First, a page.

Thanks Chitra for stopping by. I’d love to see more of you (both online and offline;)) You’re right about writing every day as good practice. It’s something I’ve heard and read over and over again, and for many many years, I’d want to write every day, I’d plan to write every day, and then I’d just allow the rest of my life to intervene. I’m reading a book now in which the author keeps saying this phrase that’s really striking home: Your writing is important, so give it a priority. (my paraphrase). And now I think it’s time…

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  4. Dalia Salaheldin

    Keep flourishing… my friend 🙂

  5. Dalia Salaheldin

    I think that a writer should break nearly “all” the rules and simply sit down to express him/herself.

    Maybe except daring spelling mistakes and immoral messages.

    Otherwise… I believe that writing is a talent and a skill. It should never be handled as a “profession”, even if the writer is a noble-prize winner.

    I writer should simply give what he has to the world (the ideas.. the taste… the flavor) and leave the rest for the editors and revisors….

    Never write for money, for deadlines, for people’s appreciation…. Just write to speak out what you feel and what you want to say and what you visualize…. “Feel out” what’s inside you…

    Kill all the rules, but please, don’t kill the writer!

  6. Robert C. Nelson

    Writing should be the art of storytelling in written form. It sounds pretty simple, but it’s not. How many of us writers read our works aloud to ourselves? We should. If our words are forced, contrived, or quite obviously not formed from within our souls, they’re just a bunch of meaningless words: no feeling, no reason to bother with them. When I was quite young, every week we would go down to the local library and this most wondrous of women would tell us stoties which enthralled all of us kids. Not most of us: all of us. She was a large woman with an incredible range of voices at her command. She had the power of mesmerization. Her entire body would tell a story; the waving of her arms, her scowling, her smiling, soft laughter, and maniacal laughter and expressions as well. This dear lady could even cry when the moment called for it. How many of us writers can do this? Not enough. Maybe we should try a little harder. My grandfather was a master storyteller as well. For 88 years of his very long life, he had been a man of the sea. Oh, my god, how I miss that man! His stories always had me sitting on the edge of my seat, waiting for more, yearning for more, NEEDING more! Yes, he told some of the saltiest tales I have ever heard spun, but they were real; they were magnificent. He always told me to experience life and to tell people about it. Unfortunately, I don’t have the talents he did: you see, I stutter, and I sometimes do it very badly. I must be a storyteller with my written words; I can’t do it any other way; I am so envious of those who have the GIFT. Yes,Marwa, storytelling is an art. Another point I’d like to make is that sometimes we can be around great storytellers, not even know their language and still fell the power of what they are saying- poetry especially. The rhythmic tone can be quite compelling. Speaking of realms beyond our physical senses, you are not wacky, and if you are, you’re not alone. I have discussed with you the fact that in 1966, I had the priviledge of being in Egypt. In the evening, alone in the desert, I could feel the ancient ways, experience things that happened so long ago, and was able to come to complete peace with my inner self. Maybe I just allowed myself to absorb some of the great things from the past. If that is indeed the case, I am a very fortunate man. I’m sorry, Marwa, I’m letting my soul wander all over this great post of your’s. I’ll make the rest short. What rules should writer’s break? All of them! There was a big saying in the presidential election in 1992: It’s all about the economy, stupid. For writers: It’s all about the STORY. Thankyou for this post, Marwa!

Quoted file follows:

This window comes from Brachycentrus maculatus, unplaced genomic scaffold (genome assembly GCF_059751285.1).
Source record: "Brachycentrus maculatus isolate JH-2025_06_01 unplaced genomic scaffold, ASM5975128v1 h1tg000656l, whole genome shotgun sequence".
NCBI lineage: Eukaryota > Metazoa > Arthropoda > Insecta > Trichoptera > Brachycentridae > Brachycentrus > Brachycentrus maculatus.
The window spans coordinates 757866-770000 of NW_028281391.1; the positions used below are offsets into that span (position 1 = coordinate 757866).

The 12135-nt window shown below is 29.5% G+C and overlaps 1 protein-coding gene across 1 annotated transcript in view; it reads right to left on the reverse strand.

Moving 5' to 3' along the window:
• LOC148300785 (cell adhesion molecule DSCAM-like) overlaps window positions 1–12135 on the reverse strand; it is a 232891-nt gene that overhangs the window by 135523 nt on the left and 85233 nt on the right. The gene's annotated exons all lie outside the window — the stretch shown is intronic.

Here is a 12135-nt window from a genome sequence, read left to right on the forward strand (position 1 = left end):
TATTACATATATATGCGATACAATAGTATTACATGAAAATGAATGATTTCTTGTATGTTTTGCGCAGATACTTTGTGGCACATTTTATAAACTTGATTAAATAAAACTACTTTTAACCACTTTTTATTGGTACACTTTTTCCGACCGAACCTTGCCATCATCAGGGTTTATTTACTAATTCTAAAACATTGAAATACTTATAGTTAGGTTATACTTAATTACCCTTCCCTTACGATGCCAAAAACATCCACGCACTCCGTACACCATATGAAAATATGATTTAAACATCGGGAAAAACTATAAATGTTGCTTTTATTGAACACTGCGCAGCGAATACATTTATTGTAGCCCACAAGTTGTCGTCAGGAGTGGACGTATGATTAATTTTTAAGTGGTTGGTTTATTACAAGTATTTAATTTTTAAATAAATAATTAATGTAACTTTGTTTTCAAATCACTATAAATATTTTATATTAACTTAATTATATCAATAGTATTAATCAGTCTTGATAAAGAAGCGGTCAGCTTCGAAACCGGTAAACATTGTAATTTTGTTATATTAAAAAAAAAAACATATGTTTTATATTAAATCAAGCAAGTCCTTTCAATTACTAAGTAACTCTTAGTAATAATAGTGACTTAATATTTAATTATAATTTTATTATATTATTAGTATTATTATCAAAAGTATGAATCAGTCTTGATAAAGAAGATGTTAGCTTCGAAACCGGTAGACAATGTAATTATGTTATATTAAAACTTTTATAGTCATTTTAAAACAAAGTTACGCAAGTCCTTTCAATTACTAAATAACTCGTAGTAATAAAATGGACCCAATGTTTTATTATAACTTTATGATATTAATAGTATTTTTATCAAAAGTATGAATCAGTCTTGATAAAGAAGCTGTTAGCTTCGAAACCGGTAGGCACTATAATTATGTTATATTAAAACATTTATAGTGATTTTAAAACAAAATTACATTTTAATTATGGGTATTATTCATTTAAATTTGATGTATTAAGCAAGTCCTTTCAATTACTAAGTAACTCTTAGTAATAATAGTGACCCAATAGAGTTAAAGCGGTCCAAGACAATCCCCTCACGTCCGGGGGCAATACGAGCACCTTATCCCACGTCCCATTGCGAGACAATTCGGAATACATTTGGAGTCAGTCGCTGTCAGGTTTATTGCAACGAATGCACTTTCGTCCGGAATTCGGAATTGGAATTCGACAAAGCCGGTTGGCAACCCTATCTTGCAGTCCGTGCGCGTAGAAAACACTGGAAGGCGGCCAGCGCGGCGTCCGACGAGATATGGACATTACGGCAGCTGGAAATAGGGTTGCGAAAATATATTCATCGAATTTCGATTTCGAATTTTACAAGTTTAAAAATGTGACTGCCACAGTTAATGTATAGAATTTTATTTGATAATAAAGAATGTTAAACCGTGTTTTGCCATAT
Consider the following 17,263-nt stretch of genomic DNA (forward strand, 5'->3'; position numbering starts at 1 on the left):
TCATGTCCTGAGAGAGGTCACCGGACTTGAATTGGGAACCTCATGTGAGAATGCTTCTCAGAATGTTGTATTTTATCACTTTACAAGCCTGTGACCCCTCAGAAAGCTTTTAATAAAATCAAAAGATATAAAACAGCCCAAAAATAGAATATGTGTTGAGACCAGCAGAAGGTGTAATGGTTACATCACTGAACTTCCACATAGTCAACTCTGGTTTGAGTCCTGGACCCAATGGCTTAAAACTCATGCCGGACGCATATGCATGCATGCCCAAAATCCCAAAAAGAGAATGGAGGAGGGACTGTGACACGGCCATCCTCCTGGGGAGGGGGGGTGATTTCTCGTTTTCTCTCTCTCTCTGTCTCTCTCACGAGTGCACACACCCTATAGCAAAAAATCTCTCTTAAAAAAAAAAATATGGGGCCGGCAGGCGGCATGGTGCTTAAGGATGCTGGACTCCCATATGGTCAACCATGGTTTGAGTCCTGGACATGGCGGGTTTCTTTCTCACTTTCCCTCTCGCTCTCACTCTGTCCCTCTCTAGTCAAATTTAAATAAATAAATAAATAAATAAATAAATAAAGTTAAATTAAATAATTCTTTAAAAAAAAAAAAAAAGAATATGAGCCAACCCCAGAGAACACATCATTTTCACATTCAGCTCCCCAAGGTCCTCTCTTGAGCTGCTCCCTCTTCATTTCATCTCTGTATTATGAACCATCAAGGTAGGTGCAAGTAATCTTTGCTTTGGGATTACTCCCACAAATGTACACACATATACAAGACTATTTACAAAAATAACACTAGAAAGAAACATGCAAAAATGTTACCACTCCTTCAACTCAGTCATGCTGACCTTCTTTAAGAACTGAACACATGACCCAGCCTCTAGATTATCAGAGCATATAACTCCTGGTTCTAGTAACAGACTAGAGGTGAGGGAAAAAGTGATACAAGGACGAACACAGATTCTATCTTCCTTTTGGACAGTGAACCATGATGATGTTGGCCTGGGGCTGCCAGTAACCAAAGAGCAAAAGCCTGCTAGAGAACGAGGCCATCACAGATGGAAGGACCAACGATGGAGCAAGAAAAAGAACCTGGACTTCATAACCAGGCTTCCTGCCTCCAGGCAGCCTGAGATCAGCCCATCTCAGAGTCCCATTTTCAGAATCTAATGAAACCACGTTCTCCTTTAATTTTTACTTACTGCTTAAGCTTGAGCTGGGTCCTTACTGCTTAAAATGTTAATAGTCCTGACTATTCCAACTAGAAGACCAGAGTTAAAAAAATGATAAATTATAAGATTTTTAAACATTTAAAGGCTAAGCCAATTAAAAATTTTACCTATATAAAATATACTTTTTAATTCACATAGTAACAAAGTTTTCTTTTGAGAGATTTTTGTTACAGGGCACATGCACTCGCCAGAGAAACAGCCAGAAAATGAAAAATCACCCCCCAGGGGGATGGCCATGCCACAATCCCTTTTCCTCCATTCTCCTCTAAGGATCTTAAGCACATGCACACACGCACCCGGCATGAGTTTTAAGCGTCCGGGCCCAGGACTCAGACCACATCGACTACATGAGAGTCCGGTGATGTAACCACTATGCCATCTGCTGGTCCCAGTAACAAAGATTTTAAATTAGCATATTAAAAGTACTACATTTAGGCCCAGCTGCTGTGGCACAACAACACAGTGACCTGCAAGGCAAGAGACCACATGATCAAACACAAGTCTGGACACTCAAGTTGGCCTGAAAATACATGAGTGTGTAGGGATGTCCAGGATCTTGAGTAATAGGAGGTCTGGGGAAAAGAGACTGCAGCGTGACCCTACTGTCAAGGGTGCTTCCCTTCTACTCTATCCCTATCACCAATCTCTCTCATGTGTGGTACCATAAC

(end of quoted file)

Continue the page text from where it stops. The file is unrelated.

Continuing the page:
7. Safia.

    Wow,loved this post.:-)
    I am still not able to relate oral story telling and writing,but I found the insight very thought provoking.

    • Marwa Elnaggar

      Thanks Safia, for your comment :). What I was trying to say is that the essence of writing (or its precursor), is story telling, which was historically, completely oral in the beginning. So I wanted to look at the process from a completely different perspective. These days we read so much about technique, plot lines, character development, grammar and mechanics, etc. etc. They are important, as I do point out in the post, but they are not what will make a story or piece of writing stand out. They are more support mechanisms. To me, it’s really the story that counts. Writing is just the physical documentation of a story.

  8. Pingback: Break These Rules | soul of a word